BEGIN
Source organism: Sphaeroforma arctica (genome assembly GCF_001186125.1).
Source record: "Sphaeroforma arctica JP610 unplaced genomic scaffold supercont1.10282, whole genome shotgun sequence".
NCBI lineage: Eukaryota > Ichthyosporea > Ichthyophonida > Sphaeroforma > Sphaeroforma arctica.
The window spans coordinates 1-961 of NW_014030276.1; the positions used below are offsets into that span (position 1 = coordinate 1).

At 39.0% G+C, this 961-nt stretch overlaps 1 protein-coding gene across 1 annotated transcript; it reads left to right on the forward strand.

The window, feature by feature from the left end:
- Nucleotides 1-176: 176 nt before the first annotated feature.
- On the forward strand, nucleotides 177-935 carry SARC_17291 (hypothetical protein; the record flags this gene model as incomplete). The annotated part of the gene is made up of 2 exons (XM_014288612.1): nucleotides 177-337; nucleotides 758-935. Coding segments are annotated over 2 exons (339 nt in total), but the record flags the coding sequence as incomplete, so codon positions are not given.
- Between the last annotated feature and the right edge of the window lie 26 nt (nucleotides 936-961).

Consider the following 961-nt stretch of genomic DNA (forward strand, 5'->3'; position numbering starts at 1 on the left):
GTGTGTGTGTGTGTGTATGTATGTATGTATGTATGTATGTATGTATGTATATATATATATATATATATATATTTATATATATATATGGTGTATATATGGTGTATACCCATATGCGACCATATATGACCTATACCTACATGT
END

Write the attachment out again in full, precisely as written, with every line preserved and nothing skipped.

Source organism: Sphaeroforma arctica (genome assembly GCF_001186125.1).
Source record: "Sphaeroforma arctica JP610 unplaced genomic scaffold supercont1.10282, whole genome shotgun sequence".
NCBI lineage: Eukaryota > Ichthyosporea > Ichthyophonida > Sphaeroforma > Sphaeroforma arctica.
The window spans coordinates 1-961 of NW_014030276.1; the positions used below are offsets into that span (position 1 = coordinate 1).

At 39.0% G+C, this 961-nt stretch overlaps 1 protein-coding gene across 1 annotated transcript; it reads left to right on the forward strand.

The window, feature by feature from the left end:
- Nucleotides 1-176: 176 nt before the first annotated feature.
- On the forward strand, nucleotides 177-935 carry SARC_17291 (hypothetical protein; the record flags this gene model as incomplete). The annotated part of the gene is made up of 2 exons (XM_014288612.1): nucleotides 177-337; nucleotides 758-935. Coding segments are annotated over 2 exons (339 nt in total), but the record flags the coding sequence as incomplete, so codon positions are not given.
- Between the last annotated feature and the right edge of the window lie 26 nt (nucleotides 936-961).

Consider the following 961-nt stretch of genomic DNA (forward strand, 5'->3'; position numbering starts at 1 on the left):
GTGTGTGTGTGTGTGTATGTATGTATGTATGTATGTATGTATGTATGTATATATATATATATATATATATATTTATATATATATATGGTGTATATATGGTGTATACCCATATGCGACCATATATGACCTATACCTACATGT